Release Date: Sep 17, 2013
Record label: Modern Art
Genre(s): Pop/Rock, Alternative/Indie Rock, Indie Rock
For the Royal Bangs' fourth studio album, 2013's Brass, the Tennessee indie rock trio brought in the Black Keys' drummer, Patrick Carney, to produce. It's a move that makes sense given that the Royal Bangs share a similar soulful and bluesy approach to the Black Keys, but perhaps more pertinently, Carney signed them and released two of their albums, 2008's We Breed Champions and the 2009 follow-up Let It Beep. Those albums, as well as 2011's Flux Outside, primarily showcased the group's bombastic, psychedelia-infused rock sound.
Royal BangsBrass[Modern Art Records; 2013]By Lucien Flores; September 25, 2013Purchase at: Insound (Vinyl) | Amazon (MP3 & CD) | iTunes | MOGRoyal Bangs jumped onto my radar with their 2011 album, Flux Outside. That record was a cacophony of fuzz and electronic sounds that weaved across numerous genres of rock, from southern to indie to math rock to blues. It was frantic and confident — and a whole lot of fun.
Royal BangsBrass(Modern Art)Rating: 3 out of 5 stars Looking for some relaxing music to unwind after a hectic day? You’ve come to the wrong place. The Royal Bangs are known for their hyper-caffeinated approach to songs, throwing so many changes, overdubs and riffs into each jittery gem that the near breathless result is best appreciated in limited doses. Or at least that has been the Knoxville, TN based Royal Bangs’ style over the course of the quartet’s previous discs.
Five albums in and it’s still not entirely clear what kitchen-sink indie rockers Royal Bangs want to be. Granted, they’ve come a long way since 2006’s Strokes-indebted breakthrough We Breed Champions—an influence they’ve wisely abandoned on Brass—but their crisp, polished take on indie rock circa 2013, enjoyable and catchy as it is, never quite gels. Frontman Ryan Schaefer possesses an uncanny vocal similarity to Bono, which distracts, but is hardly a deal-breaker, on the opening “Better Run” and “Hope We Don’t Catch”.
On 2011's Flux Outside, Knoxville's Royal Bangs seemed well on their way to becoming the Battles of the beer koozie set. Flux grafted math-rock spasticity onto Southern boogie, post-Strokes swagger, and hints of classic pop and 1970s MOR, whooshing through tricky time signatures and ever-changing textures at a neck-snapping clip. Brass, their latest, finds the band with something of a subtraction problem on their hands.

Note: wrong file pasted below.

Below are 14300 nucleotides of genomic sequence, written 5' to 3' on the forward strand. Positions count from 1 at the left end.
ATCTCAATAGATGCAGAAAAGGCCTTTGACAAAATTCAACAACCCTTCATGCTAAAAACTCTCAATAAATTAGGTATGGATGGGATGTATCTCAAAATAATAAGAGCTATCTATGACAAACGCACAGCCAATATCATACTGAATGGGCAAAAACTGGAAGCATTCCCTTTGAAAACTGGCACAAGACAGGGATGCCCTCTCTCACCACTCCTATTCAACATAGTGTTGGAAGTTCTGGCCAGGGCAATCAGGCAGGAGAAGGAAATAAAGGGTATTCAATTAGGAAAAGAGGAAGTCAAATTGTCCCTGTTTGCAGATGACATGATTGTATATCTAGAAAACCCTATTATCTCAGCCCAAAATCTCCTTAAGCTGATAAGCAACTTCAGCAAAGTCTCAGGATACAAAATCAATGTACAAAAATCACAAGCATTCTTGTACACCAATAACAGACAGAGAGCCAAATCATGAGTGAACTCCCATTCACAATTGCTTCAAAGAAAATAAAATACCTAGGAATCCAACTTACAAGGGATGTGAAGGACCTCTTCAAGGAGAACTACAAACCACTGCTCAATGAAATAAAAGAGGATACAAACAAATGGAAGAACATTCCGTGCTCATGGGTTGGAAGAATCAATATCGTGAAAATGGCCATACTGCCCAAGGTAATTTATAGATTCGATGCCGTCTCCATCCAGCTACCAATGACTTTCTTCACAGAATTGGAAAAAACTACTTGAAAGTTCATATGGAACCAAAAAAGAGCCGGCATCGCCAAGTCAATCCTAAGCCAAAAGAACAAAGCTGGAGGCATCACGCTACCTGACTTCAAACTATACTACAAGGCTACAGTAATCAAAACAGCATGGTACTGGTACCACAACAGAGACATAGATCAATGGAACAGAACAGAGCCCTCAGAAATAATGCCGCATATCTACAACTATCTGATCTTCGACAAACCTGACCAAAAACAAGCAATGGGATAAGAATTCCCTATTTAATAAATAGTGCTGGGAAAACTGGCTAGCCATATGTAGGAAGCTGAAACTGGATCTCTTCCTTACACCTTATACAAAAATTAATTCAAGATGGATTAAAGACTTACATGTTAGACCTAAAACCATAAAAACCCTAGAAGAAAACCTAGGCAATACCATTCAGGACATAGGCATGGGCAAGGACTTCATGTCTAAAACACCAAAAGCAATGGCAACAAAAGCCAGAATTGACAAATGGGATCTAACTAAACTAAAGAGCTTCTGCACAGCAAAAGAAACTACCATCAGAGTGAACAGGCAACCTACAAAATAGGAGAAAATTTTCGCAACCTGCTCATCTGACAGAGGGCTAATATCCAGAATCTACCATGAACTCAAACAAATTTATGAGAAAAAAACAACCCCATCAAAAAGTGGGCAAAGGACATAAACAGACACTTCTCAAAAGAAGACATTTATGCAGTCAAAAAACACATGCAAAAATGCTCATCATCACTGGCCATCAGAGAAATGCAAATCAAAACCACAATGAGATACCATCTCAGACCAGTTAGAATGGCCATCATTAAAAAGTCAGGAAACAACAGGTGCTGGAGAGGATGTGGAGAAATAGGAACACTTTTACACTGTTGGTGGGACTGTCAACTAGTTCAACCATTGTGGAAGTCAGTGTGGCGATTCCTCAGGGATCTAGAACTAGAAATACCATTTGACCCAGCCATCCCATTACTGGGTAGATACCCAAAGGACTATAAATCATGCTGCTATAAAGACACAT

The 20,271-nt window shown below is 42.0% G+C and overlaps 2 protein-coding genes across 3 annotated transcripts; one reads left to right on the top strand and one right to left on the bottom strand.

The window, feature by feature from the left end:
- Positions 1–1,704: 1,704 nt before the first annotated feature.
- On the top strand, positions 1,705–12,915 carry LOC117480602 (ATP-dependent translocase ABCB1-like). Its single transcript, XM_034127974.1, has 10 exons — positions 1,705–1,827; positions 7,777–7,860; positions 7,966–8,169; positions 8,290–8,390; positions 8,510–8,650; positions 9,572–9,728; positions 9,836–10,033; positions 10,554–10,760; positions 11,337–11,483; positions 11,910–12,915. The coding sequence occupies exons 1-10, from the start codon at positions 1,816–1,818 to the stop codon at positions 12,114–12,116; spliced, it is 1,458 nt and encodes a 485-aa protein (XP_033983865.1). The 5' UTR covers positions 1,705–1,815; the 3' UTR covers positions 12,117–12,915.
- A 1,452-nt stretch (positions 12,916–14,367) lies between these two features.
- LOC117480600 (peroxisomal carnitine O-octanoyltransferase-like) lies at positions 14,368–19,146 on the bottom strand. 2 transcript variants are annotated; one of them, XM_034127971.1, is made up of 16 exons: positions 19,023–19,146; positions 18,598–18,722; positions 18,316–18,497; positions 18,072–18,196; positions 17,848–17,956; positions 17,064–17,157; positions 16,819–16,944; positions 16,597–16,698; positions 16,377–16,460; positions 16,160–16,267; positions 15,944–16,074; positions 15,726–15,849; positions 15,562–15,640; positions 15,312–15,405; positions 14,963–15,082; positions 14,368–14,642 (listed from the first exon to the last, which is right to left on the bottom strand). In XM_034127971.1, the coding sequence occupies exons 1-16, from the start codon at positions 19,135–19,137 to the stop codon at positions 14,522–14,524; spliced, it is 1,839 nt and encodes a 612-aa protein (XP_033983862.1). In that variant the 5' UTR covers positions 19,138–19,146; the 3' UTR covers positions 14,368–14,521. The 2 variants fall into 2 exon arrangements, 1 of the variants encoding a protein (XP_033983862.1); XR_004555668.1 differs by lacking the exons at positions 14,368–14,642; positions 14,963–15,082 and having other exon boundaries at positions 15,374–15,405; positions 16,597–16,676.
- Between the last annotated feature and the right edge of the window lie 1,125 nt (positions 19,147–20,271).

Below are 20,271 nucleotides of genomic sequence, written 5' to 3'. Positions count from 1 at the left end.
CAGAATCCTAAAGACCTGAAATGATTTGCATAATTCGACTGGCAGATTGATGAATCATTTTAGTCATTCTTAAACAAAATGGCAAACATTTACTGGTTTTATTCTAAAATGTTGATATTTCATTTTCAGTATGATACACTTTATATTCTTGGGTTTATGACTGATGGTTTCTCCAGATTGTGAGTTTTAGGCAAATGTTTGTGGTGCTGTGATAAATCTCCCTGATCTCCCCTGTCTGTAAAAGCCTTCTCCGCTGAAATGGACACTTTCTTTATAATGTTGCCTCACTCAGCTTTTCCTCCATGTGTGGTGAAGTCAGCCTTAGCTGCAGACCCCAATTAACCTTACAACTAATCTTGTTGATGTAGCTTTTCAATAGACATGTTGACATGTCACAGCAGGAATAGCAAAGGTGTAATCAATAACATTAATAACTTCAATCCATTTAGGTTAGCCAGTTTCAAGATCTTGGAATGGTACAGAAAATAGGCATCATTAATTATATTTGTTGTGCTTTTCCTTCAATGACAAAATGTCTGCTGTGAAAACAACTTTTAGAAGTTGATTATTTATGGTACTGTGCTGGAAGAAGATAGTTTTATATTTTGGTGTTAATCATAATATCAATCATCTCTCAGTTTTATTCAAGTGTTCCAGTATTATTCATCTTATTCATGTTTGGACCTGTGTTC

Royal Bangs have slid from the noisy toe-tappers of earlier records to a brighter pastiche of styles heard on their fourth album – a transformation not unlike the Black Keys', whose Patrick Carney produced Brass. But it's hard not to hear stronger bands all over the LP. The sweeping "Laurel" could be a My Morning Jacket B side, and ELO get a workout on "Octagon." Do the Shins know about "Better Run"? .
Before they were known for their hyperkinetic prog-pop, Royal Bangs were just a bunch of high-schoolers from Knoxville who chose to pass the time by ripping riffs. What transpired next was the stuff of every pubescent rocker’s dream: the Black Keys’ Patrick Carney stumbled upon the band’s Myspace, dug their ramshackle rock, and released their scuzzy debut three years later on his Audio Eagle label.Since then, Royal Bangs’ sound has tended to stray from the simple. Their most recent record, 2011’s Flux Outside, was the aural equivalent of a whiskey-fueled riff-off between Kings Of Leon and Battles: mathy, southern-fried, stream of consciousness jams.